Study: Gen Z/Millennials at higher risk for mental health issues, but more likely to cope, seek help
HONOLULU (HawaiiNewsNow) - In the wake of several mass shootings and ongoing struggles from the coronavirus pandemic, health experts are asking people to be mindful of their mental health, and that of the younger generation.
“Most of us haven’t been through a pandemic, but we have experienced ups and downs in our lives,” said Cara McNulty, President, Behavioral Health and Mental Wellbeing, CVS Health. “That 18 to 32 year old population doesn’t have a point of reference. So they are feeling more anxiety, more depression, and more hopelessness.”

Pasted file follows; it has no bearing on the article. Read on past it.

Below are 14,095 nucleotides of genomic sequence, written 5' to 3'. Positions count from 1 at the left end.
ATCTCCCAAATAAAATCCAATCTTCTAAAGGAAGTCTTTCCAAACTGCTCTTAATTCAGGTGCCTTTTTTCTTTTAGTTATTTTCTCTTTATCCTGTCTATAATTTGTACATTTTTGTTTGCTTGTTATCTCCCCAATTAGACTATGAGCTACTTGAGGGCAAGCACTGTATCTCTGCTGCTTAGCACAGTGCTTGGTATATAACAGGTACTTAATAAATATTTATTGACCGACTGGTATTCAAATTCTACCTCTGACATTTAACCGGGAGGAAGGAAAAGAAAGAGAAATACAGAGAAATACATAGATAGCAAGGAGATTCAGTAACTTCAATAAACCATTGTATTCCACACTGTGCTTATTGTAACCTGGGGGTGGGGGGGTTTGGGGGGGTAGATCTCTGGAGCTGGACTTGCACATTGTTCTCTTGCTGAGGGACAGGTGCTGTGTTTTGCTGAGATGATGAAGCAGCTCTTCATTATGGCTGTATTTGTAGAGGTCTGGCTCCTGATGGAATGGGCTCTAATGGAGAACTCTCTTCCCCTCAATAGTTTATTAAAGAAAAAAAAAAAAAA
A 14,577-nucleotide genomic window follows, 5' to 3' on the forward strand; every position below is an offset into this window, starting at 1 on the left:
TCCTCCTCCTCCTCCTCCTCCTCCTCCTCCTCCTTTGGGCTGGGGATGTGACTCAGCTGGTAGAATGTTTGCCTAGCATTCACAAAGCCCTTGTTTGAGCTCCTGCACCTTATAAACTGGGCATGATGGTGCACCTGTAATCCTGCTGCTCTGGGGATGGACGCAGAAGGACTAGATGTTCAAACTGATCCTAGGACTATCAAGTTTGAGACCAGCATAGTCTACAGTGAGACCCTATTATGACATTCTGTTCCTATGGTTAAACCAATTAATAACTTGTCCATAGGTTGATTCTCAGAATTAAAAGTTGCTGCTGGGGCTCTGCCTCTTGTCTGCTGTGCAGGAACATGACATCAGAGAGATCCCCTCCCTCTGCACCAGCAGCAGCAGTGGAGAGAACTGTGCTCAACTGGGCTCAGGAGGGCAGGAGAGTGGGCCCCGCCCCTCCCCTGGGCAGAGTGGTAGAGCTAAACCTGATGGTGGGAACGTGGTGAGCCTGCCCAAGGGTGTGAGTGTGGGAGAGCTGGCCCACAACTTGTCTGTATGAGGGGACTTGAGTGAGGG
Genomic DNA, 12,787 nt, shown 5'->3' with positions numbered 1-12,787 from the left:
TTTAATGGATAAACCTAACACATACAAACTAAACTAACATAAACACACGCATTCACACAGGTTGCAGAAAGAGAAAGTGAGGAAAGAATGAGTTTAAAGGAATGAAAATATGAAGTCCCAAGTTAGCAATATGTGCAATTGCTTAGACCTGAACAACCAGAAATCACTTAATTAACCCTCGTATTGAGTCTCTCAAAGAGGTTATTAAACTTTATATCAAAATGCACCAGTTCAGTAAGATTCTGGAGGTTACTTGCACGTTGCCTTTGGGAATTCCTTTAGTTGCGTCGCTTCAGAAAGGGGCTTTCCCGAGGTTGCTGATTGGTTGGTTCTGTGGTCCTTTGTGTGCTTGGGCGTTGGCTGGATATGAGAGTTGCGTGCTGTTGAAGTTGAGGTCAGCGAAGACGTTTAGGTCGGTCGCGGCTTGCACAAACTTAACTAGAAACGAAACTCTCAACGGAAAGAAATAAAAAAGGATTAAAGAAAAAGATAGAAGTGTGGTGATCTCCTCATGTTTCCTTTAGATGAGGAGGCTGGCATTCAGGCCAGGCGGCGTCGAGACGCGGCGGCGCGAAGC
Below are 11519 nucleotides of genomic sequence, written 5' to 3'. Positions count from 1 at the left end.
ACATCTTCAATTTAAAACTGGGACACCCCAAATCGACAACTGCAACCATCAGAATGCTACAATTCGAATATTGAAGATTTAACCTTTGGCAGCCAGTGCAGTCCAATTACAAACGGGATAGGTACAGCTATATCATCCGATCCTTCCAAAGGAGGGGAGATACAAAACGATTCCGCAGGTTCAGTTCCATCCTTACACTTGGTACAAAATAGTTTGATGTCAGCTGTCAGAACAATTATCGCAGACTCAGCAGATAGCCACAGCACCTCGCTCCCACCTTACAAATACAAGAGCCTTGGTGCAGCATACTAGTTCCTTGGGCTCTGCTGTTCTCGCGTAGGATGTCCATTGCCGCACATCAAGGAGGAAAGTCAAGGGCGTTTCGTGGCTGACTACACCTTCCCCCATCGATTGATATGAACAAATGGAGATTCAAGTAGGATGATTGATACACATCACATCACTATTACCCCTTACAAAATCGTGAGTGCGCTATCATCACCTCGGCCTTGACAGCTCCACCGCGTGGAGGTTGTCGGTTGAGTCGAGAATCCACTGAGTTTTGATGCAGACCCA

“It’s easier just to stay kind of numb, because then I’m not going to be too sad when things get canceled, or I’m not going to be too excited if they happen to come to fruition,” she explained.
The CVS Health-Harris Poll National Health Project, a monthly poll on health attitudes and perceptions amid the pandemic, found that despite the higher risk for mental health issues in the Generation Z and Millennial populations, they are more likely to use coping skills like taking time off social media, volunteering and exercising. They also are more willing to seek therapy or medical advice.
“They’re absolutely willing to get help, but we have to help guide them to where that help is located. And so it’s really important that we are making it easy,” McNulty said. “They are helping to normalize the situation.”
CVS offers virtual mental health support and other resources regardless of insurance status at CVSHealth.com.
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